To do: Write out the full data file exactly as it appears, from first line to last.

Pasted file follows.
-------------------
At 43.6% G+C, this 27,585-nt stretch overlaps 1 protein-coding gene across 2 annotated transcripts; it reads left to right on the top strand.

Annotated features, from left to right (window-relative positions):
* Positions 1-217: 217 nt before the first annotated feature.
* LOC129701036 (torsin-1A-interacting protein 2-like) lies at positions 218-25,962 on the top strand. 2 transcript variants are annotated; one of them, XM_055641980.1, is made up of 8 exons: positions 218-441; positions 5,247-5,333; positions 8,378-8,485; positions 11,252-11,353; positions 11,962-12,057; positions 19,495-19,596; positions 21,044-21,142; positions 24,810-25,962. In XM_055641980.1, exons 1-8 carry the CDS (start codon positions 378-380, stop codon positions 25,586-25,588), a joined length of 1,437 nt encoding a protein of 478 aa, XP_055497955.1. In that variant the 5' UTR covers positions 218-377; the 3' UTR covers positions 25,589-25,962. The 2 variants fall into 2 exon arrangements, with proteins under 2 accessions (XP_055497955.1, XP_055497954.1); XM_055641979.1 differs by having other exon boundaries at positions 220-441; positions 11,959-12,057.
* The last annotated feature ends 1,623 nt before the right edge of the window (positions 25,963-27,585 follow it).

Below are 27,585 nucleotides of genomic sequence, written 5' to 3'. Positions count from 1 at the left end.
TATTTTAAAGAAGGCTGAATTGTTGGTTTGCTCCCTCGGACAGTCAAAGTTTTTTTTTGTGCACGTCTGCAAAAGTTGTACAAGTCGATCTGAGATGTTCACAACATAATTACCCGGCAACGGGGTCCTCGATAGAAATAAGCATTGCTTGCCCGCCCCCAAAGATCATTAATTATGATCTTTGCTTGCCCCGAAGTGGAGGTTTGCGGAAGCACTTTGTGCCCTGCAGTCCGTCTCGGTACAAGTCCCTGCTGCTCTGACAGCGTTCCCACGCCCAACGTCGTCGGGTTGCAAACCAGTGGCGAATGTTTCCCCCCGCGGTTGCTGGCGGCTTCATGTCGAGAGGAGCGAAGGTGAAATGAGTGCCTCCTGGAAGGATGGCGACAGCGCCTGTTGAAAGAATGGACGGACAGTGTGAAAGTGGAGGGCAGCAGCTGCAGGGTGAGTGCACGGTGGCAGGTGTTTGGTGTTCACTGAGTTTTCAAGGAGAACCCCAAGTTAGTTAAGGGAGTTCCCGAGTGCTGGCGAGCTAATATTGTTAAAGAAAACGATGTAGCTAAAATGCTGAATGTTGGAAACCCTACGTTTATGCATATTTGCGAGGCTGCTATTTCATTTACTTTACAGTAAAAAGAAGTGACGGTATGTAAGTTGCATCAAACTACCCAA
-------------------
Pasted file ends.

At 43.6% G+C, this 27,585-nt stretch overlaps 1 protein-coding gene across 2 annotated transcripts; it reads left to right on the top strand.

Annotated features, from left to right (window-relative positions):
* Positions 1-217: 217 nt before the first annotated feature.
* LOC129701036 (torsin-1A-interacting protein 2-like) lies at positions 218-25,962 on the top strand. 2 transcript variants are annotated; one of them, XM_055641980.1, is made up of 8 exons: positions 218-441; positions 5,247-5,333; positions 8,378-8,485; positions 11,252-11,353; positions 11,962-12,057; positions 19,495-19,596; positions 21,044-21,142; positions 24,810-25,962. In XM_055641980.1, exons 1-8 carry the CDS (start codon positions 378-380, stop codon positions 25,586-25,588), a joined length of 1,437 nt encoding a protein of 478 aa, XP_055497955.1. In that variant the 5' UTR covers positions 218-377; the 3' UTR covers positions 25,589-25,962. The 2 variants fall into 2 exon arrangements, with proteins under 2 accessions (XP_055497955.1, XP_055497954.1); XM_055641979.1 differs by having other exon boundaries at positions 220-441; positions 11,959-12,057.
* The last annotated feature ends 1,623 nt before the right edge of the window (positions 25,963-27,585 follow it).

Below are 27,585 nucleotides of genomic sequence, written 5' to 3'. Positions count from 1 at the left end.
TATTTTAAAGAAGGCTGAATTGTTGGTTTGCTCCCTCGGACAGTCAAAGTTTTTTTTTGTGCACGTCTGCAAAAGTTGTACAAGTCGATCTGAGATGTTCACAACATAATTACCCGGCAACGGGGTCCTCGATAGAAATAAGCATTGCTTGCCCGCCCCCAAAGATCATTAATTATGATCTTTGCTTGCCCCGAAGTGGAGGTTTGCGGAAGCACTTTGTGCCCTGCAGTCCGTCTCGGTACAAGTCCCTGCTGCTCTGACAGCGTTCCCACGCCCAACGTCGTCGGGTTGCAAACCAGTGGCGAATGTTTCCCCCCGCGGTTGCTGGCGGCTTCATGTCGAGAGGAGCGAAGGTGAAATGAGTGCCTCCTGGAAGGATGGCGACAGCGCCTGTTGAAAGAATGGACGGACAGTGTGAAAGTGGAGGGCAGCAGCTGCAGGGTGAGTGCACGGTGGCAGGTGTTTGGTGTTCACTGAGTTTTCAAGGAGAACCCCAAGTTAGTTAAGGGAGTTCCCGAGTGCTGGCGAGCTAATATTGTTAAAGAAAACGATGTAGCTAAAATGCTGAATGTTGGAAACCCTACGTTTATGCATATTTGCGAGGCTGCTATTTCATTTACTTTACAGTAAAAAGAAGTGACGGTATGTAAGTTGCATCAAACTACCCAA